Apple replaced the gold Apple Watch Edition with an Apple Watch Series 2 made of ceramic. But what if next year’s iPhone — the iPhone 8 that’s supposed to mark Apple’s 10th iPhone anniversary — is made of ultra-strong ceramics as well? There are plenty of reasons why Apple would want to replace aluminum with ceramics in all of its products, and they make a lot of sense, especially for the iPhone.
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As Brian Roemmele aptly explains on Quora, the qualities of ZrO2, or Zirconia Ceramics, would fit Apple’s iPhone needs perfectly.
Compared to aluminum, Zirconia Ceramic offers better strength and scratch resistance, it’s able to dissipate heat a lot more efficiently, and it’s radio transparent. An iPhone made of Zirconia would offer better durability than aluminum models as well, and would not require annoying antenna bands on the outside since it would let all cellular, Wi-Fi, GPS, NFC and Bluetooth signals simply move through the material.
On top of that, Zirconia Ceramic is easier to mass-produce than you would expect, and might be even cheaper to make than the current “manufacturing, milling, and CNC machining of the unibody aluminum for the iPhone 7, in high production,” according to Roemmele. Finally, Zirconia iPhones could be pigmented in a number of colors, which would let Apple continue to offer different options to buyers.
People who closely follow everything related to Apple will remember that Apple already tried to use a different material for the iPhone last year — sapphire. But that adventure did not go so well. At the same time, Apple applied for several revealing patents that describe its interest in ceramics in great detail. So it’s likely that Apple has been preparing for this moment for years.
Interestingly, Roemmele revealed on Quora that Apple smartly held back a patent with help from the USPTO, to make sure it wasn’t picked up by anyone ahead of its September 7th iPhone 7 and Apple Watch 2 event.
The patent was filed on August 3rd, 2015 under the boring name of Co-molded Ceramic and Polymer Structure, and the patent was published on September 8th. The documentation describes a means of making device housings out of ceramics in combination with polymer materials. As Roemmele points out, the language used is somewhat similar to the way Apple describes the Apple Watch Edition Series 2, the one made of ceramic.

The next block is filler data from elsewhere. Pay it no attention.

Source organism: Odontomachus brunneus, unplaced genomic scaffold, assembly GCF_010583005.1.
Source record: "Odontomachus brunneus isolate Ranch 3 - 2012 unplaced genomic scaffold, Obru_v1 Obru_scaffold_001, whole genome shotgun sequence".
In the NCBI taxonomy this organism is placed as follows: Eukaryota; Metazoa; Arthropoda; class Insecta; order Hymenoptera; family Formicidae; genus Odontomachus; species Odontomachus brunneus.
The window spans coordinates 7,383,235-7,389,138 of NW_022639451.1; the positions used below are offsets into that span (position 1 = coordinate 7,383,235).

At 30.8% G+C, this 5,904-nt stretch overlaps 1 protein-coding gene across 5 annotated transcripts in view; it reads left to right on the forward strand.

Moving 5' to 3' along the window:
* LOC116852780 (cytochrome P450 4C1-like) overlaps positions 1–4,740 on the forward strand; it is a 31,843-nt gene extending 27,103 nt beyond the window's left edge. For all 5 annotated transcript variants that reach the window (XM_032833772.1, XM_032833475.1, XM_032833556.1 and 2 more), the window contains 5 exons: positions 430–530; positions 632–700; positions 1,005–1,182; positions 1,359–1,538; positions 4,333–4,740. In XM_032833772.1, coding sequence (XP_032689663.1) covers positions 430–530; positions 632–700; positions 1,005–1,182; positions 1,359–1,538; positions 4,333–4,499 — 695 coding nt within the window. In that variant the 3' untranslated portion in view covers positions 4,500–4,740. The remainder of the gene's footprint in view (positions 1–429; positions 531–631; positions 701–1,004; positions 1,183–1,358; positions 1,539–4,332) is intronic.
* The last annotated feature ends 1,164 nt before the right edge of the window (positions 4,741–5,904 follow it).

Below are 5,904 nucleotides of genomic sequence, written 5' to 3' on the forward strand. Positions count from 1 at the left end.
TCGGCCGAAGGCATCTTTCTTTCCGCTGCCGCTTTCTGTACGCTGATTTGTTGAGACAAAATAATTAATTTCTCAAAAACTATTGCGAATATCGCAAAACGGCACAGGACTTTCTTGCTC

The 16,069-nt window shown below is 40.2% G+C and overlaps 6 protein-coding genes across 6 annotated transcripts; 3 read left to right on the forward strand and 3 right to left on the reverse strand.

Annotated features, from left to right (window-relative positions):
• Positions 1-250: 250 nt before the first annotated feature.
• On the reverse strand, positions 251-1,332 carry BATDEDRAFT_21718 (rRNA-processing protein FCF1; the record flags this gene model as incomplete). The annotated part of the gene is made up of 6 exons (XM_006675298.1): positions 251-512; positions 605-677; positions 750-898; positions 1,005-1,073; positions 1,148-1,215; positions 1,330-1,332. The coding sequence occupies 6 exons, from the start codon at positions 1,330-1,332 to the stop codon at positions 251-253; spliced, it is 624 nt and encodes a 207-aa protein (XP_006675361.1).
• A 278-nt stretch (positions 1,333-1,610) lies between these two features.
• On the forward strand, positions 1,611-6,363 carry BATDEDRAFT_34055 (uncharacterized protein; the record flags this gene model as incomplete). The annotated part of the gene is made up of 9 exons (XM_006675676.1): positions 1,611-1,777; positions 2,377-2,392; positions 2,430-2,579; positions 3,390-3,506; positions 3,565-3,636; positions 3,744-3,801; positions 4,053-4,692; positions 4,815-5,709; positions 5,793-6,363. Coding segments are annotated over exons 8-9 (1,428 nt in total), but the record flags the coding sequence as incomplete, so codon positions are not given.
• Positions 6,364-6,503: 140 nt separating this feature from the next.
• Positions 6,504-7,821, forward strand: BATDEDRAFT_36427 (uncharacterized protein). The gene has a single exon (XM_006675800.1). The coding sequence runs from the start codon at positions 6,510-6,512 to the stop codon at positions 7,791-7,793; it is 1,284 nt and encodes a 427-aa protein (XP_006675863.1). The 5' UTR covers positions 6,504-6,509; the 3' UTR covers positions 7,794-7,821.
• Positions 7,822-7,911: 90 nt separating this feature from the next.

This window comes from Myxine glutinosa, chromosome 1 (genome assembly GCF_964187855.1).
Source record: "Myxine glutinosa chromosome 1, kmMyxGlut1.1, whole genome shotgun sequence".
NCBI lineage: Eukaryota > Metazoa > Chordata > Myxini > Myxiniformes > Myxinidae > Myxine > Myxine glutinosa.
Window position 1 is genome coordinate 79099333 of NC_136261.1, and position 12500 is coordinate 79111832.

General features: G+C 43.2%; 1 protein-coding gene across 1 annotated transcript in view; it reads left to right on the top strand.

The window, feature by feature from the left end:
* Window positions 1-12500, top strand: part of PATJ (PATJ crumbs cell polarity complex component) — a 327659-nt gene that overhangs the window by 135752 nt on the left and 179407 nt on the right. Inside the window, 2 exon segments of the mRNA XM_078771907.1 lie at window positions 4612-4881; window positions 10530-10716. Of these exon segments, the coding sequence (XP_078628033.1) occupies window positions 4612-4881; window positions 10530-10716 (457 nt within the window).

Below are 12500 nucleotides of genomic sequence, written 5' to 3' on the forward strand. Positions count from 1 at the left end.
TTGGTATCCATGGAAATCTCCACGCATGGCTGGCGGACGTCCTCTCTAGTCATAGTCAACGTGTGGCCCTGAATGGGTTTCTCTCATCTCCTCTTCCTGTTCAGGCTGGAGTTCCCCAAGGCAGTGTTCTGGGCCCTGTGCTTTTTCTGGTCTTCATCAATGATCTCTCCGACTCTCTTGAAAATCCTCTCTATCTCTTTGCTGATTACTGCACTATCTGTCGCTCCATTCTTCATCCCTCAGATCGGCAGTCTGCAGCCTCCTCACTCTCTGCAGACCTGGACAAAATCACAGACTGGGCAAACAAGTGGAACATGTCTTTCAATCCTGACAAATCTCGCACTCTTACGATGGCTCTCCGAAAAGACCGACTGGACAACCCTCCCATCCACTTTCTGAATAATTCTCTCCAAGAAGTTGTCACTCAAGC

The patent even provides imagery that shows iPhone and Apple Watch devices made of ceramics (see below). It’s no wonder that Apple tried to keep a tight lid on this particular patent.
“In September 2017, Apple will be releasing the 10th Anniversary iPhone 8,” Roemmele wrote. “It is my view Apple will use this moment to present a completely new iPhone design that will be revolutionary in many ways. I assert the design language will be based on a more organic shape and design.”
He continued, “There will be ergonomic curves that will mold into the new AMOLED display being driven by video chips that simply could not have thermally operated in such a small space without heat efficiency of Zirconia Ceramics. The iPhone 8 will not just be water resistant but waterproof and dust proof to a level never seen before on a smartphone. The lightning port will look more like the Mag-Safe system used on the MacBook Pro devices  and mostly use inductive charging. Of course, there will be no 3.5mm audio jack.”
Oh, and those of you wondering about those iPhone patents describing devices with wraparound displays should know that Zirconia Ceramics can also be transparent. Check out the entire fascinating article on Quora.